IBREA started off 2016 with a conference in the United Nations Headquarters, on Tuesday, January 12th. The event was co-sponsored by Brain World magazine and the Permanent Missions of Liberia and El Salvador to the United Nations. Also in attendance were His Excellency Mr. Oh Joon, the President of ECOSOC (the UN’s Economic and Social Council); H.E. Mr. Vandi Chidi Minah, the Deputy Permanent Representative from Sierra Leone; Dr. Vivian Pender, the Chair of the Committee on Mental Health; Anna Falth, a representative from Empower Women (facilitated by UN Women); and renowned neuroscientist Dr. Ekhonon Goldberg.
The topics discussed were holistic education, women, and the brain. Often the three topics merged into one as the speakers explored the connections and possibilities. Ju Eun Shin, director of IBREA Foundation, spoke about brain education and its power to help people believe in themselves. IBREA screened testimonial videos from El Salvador that showed Laura, a young girl who is a perfect example of the efficacy of teaching your brain to believe in itself through holistic education. Anna Falth spoke of women empowering themselves through social media, where they realized they could have their own voices and tell their own stories. A testimonial video from Liberia spoke to the disadvantages women face and how brain education can combat some of the false preconceptions that cause these inequalities. Those attending the conference also gained a neurological perspective on gender equality. Dr. Goldberg shared his knowledge on the human brain, explaining that generally the male and female brain exhibit subtle structural differences but that it is hard to make functional inferences from these observations. The differences that do exist in no way indicate that one sex is superior to the other.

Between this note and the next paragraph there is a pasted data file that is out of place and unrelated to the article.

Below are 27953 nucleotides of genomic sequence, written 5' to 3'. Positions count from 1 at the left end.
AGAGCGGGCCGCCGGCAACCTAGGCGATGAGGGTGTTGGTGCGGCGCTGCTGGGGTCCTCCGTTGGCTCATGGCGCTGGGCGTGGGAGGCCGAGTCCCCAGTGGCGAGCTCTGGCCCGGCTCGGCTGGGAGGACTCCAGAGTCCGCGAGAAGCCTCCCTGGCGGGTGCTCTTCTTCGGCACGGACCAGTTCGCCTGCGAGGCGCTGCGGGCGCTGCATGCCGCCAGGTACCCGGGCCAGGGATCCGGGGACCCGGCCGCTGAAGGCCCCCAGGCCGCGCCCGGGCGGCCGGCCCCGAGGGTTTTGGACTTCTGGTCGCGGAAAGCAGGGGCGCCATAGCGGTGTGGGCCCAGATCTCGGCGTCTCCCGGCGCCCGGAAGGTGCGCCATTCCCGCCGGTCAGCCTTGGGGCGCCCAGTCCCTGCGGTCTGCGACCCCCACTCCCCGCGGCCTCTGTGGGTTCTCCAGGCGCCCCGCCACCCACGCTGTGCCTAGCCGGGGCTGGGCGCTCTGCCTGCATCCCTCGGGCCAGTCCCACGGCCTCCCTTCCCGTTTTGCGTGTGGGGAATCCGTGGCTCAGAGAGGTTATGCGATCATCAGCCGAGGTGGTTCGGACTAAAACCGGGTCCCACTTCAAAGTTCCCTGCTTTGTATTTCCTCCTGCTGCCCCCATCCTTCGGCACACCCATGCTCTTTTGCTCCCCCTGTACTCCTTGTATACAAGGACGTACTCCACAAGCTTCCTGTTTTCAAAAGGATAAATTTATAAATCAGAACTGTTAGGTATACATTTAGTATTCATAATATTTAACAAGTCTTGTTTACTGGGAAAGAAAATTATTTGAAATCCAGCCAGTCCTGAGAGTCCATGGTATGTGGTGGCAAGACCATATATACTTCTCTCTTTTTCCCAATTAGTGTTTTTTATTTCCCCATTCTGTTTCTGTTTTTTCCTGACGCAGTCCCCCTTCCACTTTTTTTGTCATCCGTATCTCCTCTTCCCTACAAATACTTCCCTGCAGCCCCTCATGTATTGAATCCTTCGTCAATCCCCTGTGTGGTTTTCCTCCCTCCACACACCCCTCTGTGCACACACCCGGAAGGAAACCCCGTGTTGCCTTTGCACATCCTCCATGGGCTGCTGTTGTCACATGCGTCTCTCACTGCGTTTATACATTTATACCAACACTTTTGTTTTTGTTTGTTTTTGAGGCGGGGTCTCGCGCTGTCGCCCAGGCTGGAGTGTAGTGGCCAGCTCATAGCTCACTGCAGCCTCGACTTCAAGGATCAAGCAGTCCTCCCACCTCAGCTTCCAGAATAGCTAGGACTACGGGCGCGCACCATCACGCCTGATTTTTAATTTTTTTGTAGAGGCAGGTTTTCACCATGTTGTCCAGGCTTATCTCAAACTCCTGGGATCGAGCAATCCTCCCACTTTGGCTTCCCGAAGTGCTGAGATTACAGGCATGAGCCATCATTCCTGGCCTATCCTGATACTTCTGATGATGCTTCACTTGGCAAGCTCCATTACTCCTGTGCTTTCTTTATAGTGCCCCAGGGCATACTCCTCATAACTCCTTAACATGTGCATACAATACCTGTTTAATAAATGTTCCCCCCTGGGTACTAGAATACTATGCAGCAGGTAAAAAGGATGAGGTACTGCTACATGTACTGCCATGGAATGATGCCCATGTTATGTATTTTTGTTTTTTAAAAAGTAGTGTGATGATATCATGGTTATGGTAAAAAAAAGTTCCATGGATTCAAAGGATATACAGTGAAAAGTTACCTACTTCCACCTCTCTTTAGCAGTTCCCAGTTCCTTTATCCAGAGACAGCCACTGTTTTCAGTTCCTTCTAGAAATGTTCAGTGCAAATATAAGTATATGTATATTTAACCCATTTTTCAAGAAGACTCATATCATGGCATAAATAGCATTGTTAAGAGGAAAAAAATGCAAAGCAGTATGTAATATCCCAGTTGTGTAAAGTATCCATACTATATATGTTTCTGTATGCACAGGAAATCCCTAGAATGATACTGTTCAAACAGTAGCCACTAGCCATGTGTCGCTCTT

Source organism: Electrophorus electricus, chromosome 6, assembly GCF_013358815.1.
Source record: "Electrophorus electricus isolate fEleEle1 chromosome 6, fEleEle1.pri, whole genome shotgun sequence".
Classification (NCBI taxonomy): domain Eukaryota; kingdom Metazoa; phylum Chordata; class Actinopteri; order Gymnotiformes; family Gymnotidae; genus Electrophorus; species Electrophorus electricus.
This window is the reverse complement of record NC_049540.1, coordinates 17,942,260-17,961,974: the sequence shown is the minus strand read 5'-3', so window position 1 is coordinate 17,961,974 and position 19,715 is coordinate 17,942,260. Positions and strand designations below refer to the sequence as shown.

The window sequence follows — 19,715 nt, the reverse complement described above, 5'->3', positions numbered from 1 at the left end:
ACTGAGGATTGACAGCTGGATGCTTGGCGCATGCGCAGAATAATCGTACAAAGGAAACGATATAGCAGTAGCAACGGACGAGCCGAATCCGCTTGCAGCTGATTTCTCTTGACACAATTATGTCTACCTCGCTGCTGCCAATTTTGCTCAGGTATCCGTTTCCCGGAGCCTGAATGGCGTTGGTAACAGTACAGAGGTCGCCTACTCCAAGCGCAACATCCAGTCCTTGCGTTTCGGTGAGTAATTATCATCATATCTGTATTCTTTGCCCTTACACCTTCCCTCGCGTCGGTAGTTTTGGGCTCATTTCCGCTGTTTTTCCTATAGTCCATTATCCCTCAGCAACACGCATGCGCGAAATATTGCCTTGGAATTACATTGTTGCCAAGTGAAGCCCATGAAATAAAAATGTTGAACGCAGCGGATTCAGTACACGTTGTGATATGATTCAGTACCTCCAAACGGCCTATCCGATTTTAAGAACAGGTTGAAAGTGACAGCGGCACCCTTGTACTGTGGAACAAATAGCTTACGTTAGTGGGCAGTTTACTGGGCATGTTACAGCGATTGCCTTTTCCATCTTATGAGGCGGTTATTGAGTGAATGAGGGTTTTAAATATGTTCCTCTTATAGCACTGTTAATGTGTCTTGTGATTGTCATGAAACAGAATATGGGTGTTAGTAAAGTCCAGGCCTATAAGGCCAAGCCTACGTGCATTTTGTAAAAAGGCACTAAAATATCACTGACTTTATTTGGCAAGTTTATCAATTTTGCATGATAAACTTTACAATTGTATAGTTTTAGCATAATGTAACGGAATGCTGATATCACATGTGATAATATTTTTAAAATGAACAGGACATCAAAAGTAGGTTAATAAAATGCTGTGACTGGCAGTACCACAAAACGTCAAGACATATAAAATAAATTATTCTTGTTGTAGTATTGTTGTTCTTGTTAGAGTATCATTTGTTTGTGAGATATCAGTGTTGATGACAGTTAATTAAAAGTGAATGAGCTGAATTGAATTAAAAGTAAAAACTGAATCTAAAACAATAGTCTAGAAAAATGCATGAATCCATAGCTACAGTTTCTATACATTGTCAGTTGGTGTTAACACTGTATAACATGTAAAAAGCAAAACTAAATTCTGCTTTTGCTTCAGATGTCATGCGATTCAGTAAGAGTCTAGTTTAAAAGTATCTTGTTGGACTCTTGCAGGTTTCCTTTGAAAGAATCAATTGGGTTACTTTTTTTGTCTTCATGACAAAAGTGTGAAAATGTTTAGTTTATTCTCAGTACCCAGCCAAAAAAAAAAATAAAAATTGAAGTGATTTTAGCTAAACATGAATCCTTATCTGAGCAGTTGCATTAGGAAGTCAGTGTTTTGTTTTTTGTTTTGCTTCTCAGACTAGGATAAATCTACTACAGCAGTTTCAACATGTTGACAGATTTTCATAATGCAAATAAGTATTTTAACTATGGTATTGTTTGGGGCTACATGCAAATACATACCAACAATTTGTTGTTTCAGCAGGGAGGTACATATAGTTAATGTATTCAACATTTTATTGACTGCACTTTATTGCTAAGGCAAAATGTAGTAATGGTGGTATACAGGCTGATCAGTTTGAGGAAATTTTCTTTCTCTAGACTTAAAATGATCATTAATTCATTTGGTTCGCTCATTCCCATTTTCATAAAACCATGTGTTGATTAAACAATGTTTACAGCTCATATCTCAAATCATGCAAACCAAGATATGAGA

No matter who was speaking, there was a dominant feeling of hope. Though all countries have a long way to go when it comes to gender equality, there is always something positive we can observe. By focusing on the bright side, we can see what methods are working and try to learn from the successes of fellow countries and organizations. This conference highlighted that brain education is a highly transferrable and flexible tool that allows development and change to have a greater impact.